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Can Roller Coasters Remove Kidney Stones?

Newsweek logo Newsweek 9/14/2018 Katherine Hignett

File photo: Women ride a rollercoaster.: 9_14_Rollercoaster © Getty Images 9_14_Rollercoaster Judges have awarded this year’s coveted Ig Nobel Prize for medicine to researchers who investigated the kidney stone-passing potential of roller coasters.

Researchers thought the fast-paced, looping rides might help dislodge the dreaded mineral clumps, which are often very painful to pass.

Kidney stones are salt and mineral deposits that build up in the kidneys. Usually they travel out of the body through the urinary tract, but sometimes surgery is required to remove them. Although they don’t normally cause permanent damage, kidney stones can cause severe pain as they move through the body.

Researcher David Wartinger took a silicone model of a human renal system filled with urine and kidney stones on Walt Disney World’s Big Thunder Mountain Railroad in Orlando, Florida—a ride that rattles passengers from side to side, as well as up and down.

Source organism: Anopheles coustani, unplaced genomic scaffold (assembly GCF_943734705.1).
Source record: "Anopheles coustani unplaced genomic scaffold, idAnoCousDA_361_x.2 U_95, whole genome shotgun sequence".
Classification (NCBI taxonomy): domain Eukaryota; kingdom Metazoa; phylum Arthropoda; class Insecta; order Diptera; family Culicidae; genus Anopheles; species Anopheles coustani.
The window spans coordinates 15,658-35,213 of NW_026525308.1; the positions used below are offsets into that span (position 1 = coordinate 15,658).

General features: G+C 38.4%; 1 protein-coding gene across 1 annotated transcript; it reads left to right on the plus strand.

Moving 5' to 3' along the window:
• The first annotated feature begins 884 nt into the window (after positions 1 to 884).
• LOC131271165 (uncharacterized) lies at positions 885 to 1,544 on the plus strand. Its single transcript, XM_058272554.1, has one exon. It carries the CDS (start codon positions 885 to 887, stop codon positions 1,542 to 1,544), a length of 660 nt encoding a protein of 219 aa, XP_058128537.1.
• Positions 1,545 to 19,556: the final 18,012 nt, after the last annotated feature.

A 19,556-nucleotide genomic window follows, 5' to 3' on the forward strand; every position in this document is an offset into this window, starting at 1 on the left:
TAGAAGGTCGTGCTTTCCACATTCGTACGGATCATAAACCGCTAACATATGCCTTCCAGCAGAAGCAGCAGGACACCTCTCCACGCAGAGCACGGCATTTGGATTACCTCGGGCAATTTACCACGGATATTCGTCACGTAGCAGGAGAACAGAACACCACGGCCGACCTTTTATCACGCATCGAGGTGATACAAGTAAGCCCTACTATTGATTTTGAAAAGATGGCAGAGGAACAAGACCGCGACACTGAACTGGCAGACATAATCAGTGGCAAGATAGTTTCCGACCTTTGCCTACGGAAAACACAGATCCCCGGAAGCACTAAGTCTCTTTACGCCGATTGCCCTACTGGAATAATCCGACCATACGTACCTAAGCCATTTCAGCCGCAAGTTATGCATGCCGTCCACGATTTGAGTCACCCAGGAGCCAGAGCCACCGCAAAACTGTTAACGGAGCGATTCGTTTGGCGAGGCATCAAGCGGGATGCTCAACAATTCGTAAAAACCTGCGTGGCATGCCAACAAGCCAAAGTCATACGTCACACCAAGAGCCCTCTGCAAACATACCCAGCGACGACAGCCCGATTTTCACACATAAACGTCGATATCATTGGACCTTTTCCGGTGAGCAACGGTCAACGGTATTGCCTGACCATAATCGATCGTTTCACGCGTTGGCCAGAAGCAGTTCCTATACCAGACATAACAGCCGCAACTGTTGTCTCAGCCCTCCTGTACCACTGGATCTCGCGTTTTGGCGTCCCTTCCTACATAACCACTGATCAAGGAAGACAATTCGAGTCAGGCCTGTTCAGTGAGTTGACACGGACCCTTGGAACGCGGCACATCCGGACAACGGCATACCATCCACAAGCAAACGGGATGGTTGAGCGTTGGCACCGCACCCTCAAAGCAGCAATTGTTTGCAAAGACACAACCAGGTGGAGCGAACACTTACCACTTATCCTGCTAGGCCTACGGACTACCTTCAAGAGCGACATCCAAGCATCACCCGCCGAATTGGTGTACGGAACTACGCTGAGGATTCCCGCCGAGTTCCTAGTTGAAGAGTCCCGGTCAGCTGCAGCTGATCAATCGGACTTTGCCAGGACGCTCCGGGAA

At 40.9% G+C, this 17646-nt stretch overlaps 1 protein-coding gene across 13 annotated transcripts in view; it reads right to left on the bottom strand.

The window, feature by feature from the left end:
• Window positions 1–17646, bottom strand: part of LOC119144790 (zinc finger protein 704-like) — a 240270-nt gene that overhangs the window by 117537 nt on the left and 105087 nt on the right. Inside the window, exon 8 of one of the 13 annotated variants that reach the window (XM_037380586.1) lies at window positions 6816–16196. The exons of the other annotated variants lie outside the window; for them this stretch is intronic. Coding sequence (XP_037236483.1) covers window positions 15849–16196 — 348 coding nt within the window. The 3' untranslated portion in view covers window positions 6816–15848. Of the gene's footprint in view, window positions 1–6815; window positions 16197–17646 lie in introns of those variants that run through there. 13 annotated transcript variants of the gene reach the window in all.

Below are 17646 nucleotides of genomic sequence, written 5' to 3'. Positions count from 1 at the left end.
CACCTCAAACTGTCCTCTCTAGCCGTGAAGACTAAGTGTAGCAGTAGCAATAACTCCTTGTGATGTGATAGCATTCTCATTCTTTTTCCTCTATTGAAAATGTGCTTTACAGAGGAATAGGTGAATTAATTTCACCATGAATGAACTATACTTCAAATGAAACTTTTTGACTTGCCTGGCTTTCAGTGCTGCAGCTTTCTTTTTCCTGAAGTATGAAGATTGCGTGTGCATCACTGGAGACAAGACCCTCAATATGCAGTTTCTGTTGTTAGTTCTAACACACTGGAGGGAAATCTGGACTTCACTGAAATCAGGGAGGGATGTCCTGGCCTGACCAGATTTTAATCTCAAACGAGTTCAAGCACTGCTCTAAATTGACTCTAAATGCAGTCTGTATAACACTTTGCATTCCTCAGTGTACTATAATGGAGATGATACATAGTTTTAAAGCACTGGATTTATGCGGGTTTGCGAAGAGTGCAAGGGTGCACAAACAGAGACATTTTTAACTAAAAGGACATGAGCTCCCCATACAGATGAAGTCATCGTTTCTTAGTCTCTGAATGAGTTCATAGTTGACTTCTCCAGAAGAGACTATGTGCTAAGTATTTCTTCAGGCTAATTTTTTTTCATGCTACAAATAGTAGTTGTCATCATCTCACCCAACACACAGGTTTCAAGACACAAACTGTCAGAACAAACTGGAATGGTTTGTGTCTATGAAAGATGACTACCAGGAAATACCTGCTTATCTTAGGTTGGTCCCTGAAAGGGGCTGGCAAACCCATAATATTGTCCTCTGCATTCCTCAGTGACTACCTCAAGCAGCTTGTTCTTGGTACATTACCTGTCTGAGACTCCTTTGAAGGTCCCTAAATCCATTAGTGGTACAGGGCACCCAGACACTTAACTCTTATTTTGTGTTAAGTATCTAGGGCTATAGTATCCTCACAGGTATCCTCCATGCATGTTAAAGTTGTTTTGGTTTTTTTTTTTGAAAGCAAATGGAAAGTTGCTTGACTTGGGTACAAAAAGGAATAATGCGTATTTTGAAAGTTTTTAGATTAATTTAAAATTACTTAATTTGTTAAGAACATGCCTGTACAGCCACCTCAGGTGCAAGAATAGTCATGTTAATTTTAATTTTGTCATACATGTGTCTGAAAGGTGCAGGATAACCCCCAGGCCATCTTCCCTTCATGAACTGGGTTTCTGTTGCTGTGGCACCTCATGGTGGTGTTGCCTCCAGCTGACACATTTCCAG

Sure enough, the ride helped ease along the passage of stones through the silicon urinary tract. Rear seats, Wartinger and colleague Marc Mitchell discovered, offered the best results.

The team considered using animal models, but eventually deemed them inappropriate for the research setting “owing to ambient temperature and the inappropriate display of such material in a family-friendly amusement park.”

Wartinger and Mitchell published their results in The Journal of the American Osteopathic Association.

The Ig Nobel prize recognizes amusing but ultimately important research. This year it offered ten prizes in the categories of medicine, anthropology, biology, chemistry, medical education, literature, nutrition, peace, reproductive medicine and economics. Past winners include Basile Audoly and Sebastien Neukirch, who won 2006’s physics prize for their exploration of why spaghetti almost never seems to snap in two.

This year, winners included John Barry, Bruce Blank and Michel Boileau, who won the reproductive medicine prize for their innovative research into male sexual health. They used postage stamps to test penile function.

Lindie Hanyu Liang, Douglas Brown, Huiwen Lian, Samuel Hanig, D Lance Ferris and Lisa Keeping won the economics prize for their research into the effectiveness of using voodoo dolls on bosses.

Judges awarded the peace prize to Francisco Alonso, Cristina Esteban, Andrea Serge, Maria-Luisa Ballestar, Jaime Sanmartín, Constanza Calatayud and Beatriz Alamar for their analysis of road rage. The team tracked how often drivers shouted and cursed and probed their motivations and the effects of their behavior.

You can watch the entire prize ceremony—complete with skits, paper airplane deluges and even a mini-opera—below.

David Wartinger did not immediately respond to Newsweek’s request for comment.

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